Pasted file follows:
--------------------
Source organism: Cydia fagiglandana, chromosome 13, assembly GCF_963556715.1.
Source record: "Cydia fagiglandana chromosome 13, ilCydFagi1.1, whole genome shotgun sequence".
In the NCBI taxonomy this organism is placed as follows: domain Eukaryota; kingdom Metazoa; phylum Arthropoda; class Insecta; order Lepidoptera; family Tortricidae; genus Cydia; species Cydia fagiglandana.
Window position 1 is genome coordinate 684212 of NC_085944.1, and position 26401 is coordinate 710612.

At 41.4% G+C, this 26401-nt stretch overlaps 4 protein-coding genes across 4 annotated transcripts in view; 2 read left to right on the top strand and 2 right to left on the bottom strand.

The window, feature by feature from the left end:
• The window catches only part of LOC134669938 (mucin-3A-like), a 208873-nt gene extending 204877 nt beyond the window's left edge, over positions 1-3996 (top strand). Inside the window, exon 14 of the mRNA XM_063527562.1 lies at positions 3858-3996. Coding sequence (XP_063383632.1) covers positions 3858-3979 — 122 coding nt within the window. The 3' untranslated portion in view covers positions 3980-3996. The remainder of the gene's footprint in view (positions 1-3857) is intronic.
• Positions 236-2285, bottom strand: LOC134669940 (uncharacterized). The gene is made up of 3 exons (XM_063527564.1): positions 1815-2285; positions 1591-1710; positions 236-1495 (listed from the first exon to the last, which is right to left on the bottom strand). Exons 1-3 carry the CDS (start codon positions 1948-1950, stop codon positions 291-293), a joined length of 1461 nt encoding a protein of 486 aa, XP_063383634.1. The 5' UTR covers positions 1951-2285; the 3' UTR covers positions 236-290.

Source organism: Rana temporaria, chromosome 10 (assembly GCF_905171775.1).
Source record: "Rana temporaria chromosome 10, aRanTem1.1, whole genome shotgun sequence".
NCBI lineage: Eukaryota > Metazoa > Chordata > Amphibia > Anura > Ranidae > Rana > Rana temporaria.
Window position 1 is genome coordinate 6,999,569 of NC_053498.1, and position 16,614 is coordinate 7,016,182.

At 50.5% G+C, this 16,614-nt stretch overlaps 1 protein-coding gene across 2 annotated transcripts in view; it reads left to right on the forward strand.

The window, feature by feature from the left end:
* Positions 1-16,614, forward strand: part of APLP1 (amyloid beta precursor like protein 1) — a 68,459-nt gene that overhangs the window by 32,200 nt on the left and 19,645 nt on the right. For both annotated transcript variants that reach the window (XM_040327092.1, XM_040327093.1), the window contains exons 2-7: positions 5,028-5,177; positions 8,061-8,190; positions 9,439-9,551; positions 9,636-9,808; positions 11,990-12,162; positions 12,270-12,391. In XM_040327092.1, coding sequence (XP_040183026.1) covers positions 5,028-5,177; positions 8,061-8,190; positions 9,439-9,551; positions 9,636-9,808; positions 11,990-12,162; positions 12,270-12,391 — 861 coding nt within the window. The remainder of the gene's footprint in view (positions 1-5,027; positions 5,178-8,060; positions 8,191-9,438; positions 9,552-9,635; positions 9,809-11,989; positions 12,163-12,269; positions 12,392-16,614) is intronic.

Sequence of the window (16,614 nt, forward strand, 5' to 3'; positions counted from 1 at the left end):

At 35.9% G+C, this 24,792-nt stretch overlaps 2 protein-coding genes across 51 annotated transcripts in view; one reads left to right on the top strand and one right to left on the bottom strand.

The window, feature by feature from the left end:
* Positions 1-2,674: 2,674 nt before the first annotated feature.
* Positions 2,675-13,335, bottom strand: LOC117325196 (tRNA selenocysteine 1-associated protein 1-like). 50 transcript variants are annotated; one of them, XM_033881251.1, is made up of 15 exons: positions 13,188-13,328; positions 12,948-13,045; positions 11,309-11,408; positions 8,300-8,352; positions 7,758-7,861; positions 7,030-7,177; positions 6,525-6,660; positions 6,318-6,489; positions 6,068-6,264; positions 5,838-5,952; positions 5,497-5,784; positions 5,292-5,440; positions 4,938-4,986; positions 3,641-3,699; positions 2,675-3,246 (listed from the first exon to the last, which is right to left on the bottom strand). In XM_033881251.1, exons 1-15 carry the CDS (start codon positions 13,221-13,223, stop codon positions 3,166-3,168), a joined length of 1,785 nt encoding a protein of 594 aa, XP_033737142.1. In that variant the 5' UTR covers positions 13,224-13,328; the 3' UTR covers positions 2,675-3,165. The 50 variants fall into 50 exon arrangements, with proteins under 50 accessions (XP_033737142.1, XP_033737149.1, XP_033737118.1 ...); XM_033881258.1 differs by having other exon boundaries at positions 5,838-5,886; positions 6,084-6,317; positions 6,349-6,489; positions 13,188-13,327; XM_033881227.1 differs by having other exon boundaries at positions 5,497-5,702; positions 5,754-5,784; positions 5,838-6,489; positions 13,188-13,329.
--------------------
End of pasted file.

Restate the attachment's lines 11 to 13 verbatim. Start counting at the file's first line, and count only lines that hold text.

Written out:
NCBI lineage: Eukaryota > Metazoa > Chordata > Amphibia > Anura > Ranidae > Rana > Rana temporaria.
Window position 1 is genome coordinate 6,999,569 of NC_053498.1, and position 16,614 is coordinate 7,016,182.

At 50.5% G+C, this 16,614-nt stretch overlaps 1 protein-coding gene across 2 annotated transcripts in view; it reads left to right on the forward strand.